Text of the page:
Dayton: ‘Nothing to hide’ in extended hospital stay

Gov. Mark Dayton said he had "nothing to hide" about the fact that he remained in recovery at the Mayo Clinic in Rochester for weeks longer than originally anticipated following two surgeries.

Dayton, 71, underwent procedures on Oct. 12 and Oct. 15 to deal with ongoing leg strength and back issues. Those surgeries were successful, he said, but he experienced post-surgery complications with his lungs, which became inflamed and damaged. He said his doctors at Mayo do not know what caused the complications with his lungs.

The governor was expected to return home several days after his surgery, but he's remained at Mayo Clinic at the advice of his doctors for more than 40 days.

Last week, MPR News first reported that Dayton remained in the hospital. Dayton said he was not trying to keep it a secret that he had not returned from Mayo, noting that some communications from his staff include mention that he remained in Rochester. In one email dated Oct. 29, Dayton announced that he would not be at the governor's residence to personally greet trick-or-treaters for Halloween. The release attributed a quote to Dayton, "who is recovering from back surgeries at Mayo Clinic in Rochester."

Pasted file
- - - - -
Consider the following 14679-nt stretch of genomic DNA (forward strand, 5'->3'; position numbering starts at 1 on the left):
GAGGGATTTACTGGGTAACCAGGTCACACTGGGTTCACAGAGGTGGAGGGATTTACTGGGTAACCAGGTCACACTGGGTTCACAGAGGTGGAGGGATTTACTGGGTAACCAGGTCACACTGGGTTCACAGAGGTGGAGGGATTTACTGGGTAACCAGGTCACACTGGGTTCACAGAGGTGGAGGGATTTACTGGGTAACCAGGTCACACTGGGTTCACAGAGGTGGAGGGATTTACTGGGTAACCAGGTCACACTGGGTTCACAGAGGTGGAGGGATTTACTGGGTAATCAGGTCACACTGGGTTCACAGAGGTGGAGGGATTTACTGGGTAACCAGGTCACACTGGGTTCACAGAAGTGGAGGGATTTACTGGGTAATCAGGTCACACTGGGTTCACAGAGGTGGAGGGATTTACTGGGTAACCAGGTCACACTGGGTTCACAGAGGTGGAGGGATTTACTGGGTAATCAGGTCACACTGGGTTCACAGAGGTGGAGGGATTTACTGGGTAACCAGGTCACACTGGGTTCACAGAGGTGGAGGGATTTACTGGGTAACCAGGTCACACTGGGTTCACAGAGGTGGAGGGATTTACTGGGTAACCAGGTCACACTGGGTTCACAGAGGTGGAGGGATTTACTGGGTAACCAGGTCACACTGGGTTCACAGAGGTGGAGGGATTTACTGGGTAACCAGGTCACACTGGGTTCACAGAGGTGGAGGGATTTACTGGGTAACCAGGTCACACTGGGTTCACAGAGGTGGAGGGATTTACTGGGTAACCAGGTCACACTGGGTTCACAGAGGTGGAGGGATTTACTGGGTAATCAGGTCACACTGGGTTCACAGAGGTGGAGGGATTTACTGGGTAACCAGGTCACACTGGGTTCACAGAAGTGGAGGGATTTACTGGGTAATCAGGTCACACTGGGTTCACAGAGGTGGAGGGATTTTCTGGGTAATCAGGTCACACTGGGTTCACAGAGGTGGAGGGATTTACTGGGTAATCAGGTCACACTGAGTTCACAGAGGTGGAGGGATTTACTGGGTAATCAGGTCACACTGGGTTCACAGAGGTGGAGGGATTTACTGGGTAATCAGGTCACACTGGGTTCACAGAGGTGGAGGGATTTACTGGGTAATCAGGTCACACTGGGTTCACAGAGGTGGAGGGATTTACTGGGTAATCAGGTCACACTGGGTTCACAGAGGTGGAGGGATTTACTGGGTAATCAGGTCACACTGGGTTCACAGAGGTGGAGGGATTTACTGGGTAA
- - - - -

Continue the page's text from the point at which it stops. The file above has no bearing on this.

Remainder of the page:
"I stand by our veracity. I stand by the fact that we made available what was asked for and that was important," Dayton said on a conference call with reporters Tuesday. "And most importantly the state has functioned, since I've been down here, in exactly the same way that it would have without me. And that's to the credit of my senior staff, all my staff and my commissioners."

He said the fact that no one noticed was due to "to a lack of probing interest" on behalf of reporters, who were focused on the Nov. 6 election and incoming administration of Gov.-elect Tim Walz. Dayton said he plans to meet with Walz after he returns to St. Paul.

The lung damage impacted his mobility, but it did not interfere with his "cognitive" ability to run the state, Dayton said. He's been taking calls from Mayo and did not consider handing over power to Republican Lt. Gov. Michelle Fischbach.

He said he will return to the governor's residence on Wednesday, just in time to celebrate his last Thanksgiving holiday as governor with his family. Dayton is retiring from politics in January after two terms.

He expects to return to Mayo for periodical check ups on his back, but not for several weeks.

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